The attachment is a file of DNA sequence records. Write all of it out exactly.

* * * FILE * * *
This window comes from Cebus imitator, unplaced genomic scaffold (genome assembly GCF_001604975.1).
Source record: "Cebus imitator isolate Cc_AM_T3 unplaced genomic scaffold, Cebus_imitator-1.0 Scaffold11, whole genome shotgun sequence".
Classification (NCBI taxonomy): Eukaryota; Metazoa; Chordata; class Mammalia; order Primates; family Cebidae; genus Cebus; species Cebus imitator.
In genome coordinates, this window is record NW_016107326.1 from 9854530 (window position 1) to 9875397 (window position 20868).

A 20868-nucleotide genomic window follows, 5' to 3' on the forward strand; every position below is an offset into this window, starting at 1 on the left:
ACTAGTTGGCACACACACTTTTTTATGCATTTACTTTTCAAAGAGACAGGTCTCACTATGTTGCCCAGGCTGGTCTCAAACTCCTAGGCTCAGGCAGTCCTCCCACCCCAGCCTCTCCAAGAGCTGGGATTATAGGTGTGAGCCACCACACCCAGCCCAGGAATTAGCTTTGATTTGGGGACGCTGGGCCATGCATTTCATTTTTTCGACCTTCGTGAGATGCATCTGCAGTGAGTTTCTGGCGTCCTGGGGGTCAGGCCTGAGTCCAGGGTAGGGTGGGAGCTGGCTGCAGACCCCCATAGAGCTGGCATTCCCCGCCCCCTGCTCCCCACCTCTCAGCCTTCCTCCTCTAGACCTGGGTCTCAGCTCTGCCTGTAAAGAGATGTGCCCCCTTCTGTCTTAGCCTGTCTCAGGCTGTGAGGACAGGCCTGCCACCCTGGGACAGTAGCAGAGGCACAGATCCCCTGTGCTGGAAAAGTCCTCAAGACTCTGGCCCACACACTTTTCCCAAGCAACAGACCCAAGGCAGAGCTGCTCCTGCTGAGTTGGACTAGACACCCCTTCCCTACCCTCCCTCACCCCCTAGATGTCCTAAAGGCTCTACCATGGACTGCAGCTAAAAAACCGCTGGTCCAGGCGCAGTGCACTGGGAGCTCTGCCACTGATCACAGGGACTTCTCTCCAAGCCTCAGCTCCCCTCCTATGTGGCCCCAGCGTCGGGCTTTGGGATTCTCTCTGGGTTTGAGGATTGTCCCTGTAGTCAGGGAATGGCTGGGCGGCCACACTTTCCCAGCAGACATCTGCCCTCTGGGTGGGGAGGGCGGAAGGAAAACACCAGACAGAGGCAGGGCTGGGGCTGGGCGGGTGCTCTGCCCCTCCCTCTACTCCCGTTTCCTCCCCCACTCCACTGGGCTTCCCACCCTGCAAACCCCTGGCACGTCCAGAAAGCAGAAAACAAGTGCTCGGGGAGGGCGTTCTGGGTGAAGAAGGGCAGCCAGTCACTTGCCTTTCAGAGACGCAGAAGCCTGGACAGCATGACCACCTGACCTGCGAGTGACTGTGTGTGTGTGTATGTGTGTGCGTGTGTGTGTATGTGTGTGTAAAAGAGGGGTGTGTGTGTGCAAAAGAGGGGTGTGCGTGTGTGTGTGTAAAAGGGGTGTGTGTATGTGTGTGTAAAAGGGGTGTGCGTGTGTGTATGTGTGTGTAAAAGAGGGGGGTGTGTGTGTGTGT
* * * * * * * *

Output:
This window comes from Cebus imitator, unplaced genomic scaffold (genome assembly GCF_001604975.1).
Source record: "Cebus imitator isolate Cc_AM_T3 unplaced genomic scaffold, Cebus_imitator-1.0 Scaffold11, whole genome shotgun sequence".
Classification (NCBI taxonomy): Eukaryota; Metazoa; Chordata; class Mammalia; order Primates; family Cebidae; genus Cebus; species Cebus imitator.
In genome coordinates, this window is record NW_016107326.1 from 9854530 (window position 1) to 9875397 (window position 20868).

A 20868-nucleotide genomic window follows, 5' to 3' on the forward strand; every position below is an offset into this window, starting at 1 on the left:
ACTAGTTGGCACACACACTTTTTTATGCATTTACTTTTCAAAGAGACAGGTCTCACTATGTTGCCCAGGCTGGTCTCAAACTCCTAGGCTCAGGCAGTCCTCCCACCCCAGCCTCTCCAAGAGCTGGGATTATAGGTGTGAGCCACCACACCCAGCCCAGGAATTAGCTTTGATTTGGGGACGCTGGGCCATGCATTTCATTTTTTCGACCTTCGTGAGATGCATCTGCAGTGAGTTTCTGGCGTCCTGGGGGTCAGGCCTGAGTCCAGGGTAGGGTGGGAGCTGGCTGCAGACCCCCATAGAGCTGGCATTCCCCGCCCCCTGCTCCCCACCTCTCAGCCTTCCTCCTCTAGACCTGGGTCTCAGCTCTGCCTGTAAAGAGATGTGCCCCCTTCTGTCTTAGCCTGTCTCAGGCTGTGAGGACAGGCCTGCCACCCTGGGACAGTAGCAGAGGCACAGATCCCCTGTGCTGGAAAAGTCCTCAAGACTCTGGCCCACACACTTTTCCCAAGCAACAGACCCAAGGCAGAGCTGCTCCTGCTGAGTTGGACTAGACACCCCTTCCCTACCCTCCCTCACCCCCTAGATGTCCTAAAGGCTCTACCATGGACTGCAGCTAAAAAACCGCTGGTCCAGGCGCAGTGCACTGGGAGCTCTGCCACTGATCACAGGGACTTCTCTCCAAGCCTCAGCTCCCCTCCTATGTGGCCCCAGCGTCGGGCTTTGGGATTCTCTCTGGGTTTGAGGATTGTCCCTGTAGTCAGGGAATGGCTGGGCGGCCACACTTTCCCAGCAGACATCTGCCCTCTGGGTGGGGAGGGCGGAAGGAAAACACCAGACAGAGGCAGGGCTGGGGCTGGGCGGGTGCTCTGCCCCTCCCTCTACTCCCGTTTCCTCCCCCACTCCACTGGGCTTCCCACCCTGCAAACCCCTGGCACGTCCAGAAAGCAGAAAACAAGTGCTCGGGGAGGGCGTTCTGGGTGAAGAAGGGCAGCCAGTCACTTGCCTTTCAGAGACGCAGAAGCCTGGACAGCATGACCACCTGACCTGCGAGTGACTGTGTGTGTGTGTATGTGTGTGCGTGTGTGTGTATGTGTGTGTAAAAGAGGGGTGTGTGTGTGCAAAAGAGGGGTGTGCGTGTGTGTGTGTAAAAGGGGTGTGTGTATGTGTGTGTAAAAGGGGTGTGCGTGTGTGTATGTGTGTGTAAAAGAGGGGGGTGTGTGTGTGTGT